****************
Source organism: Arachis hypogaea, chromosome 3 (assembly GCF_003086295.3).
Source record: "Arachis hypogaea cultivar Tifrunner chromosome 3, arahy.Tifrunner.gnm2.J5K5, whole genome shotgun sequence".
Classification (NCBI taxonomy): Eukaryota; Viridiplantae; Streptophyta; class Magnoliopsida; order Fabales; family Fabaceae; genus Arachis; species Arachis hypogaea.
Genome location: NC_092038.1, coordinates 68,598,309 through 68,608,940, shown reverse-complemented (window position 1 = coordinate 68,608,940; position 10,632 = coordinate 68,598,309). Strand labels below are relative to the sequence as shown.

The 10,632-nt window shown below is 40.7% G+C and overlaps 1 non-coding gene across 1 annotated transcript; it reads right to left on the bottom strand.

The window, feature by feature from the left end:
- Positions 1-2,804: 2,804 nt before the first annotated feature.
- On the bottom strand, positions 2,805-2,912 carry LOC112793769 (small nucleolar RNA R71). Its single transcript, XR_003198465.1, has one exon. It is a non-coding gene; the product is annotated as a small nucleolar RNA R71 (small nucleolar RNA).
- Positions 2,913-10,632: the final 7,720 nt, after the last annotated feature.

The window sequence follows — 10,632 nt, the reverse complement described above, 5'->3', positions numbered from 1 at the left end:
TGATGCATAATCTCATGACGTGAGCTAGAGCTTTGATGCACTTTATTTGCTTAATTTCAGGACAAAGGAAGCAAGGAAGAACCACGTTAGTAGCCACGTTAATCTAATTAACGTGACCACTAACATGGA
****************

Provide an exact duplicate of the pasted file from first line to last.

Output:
Source organism: Arachis hypogaea, chromosome 3 (assembly GCF_003086295.3).
Source record: "Arachis hypogaea cultivar Tifrunner chromosome 3, arahy.Tifrunner.gnm2.J5K5, whole genome shotgun sequence".
Classification (NCBI taxonomy): Eukaryota; Viridiplantae; Streptophyta; class Magnoliopsida; order Fabales; family Fabaceae; genus Arachis; species Arachis hypogaea.
Genome location: NC_092038.1, coordinates 68,598,309 through 68,608,940, shown reverse-complemented (window position 1 = coordinate 68,608,940; position 10,632 = coordinate 68,598,309). Strand labels below are relative to the sequence as shown.

The 10,632-nt window shown below is 40.7% G+C and overlaps 1 non-coding gene across 1 annotated transcript; it reads right to left on the bottom strand.

The window, feature by feature from the left end:
- Positions 1-2,804: 2,804 nt before the first annotated feature.
- On the bottom strand, positions 2,805-2,912 carry LOC112793769 (small nucleolar RNA R71). Its single transcript, XR_003198465.1, has one exon. It is a non-coding gene; the product is annotated as a small nucleolar RNA R71 (small nucleolar RNA).
- Positions 2,913-10,632: the final 7,720 nt, after the last annotated feature.

The window sequence follows — 10,632 nt, the reverse complement described above, 5'->3', positions numbered from 1 at the left end:
TGATGCATAATCTCATGACGTGAGCTAGAGCTTTGATGCACTTTATTTGCTTAATTTCAGGACAAAGGAAGCAAGGAAGAACCACGTTAGTAGCCACGTTAATCTAATTAACGTGACCACTAACATGGA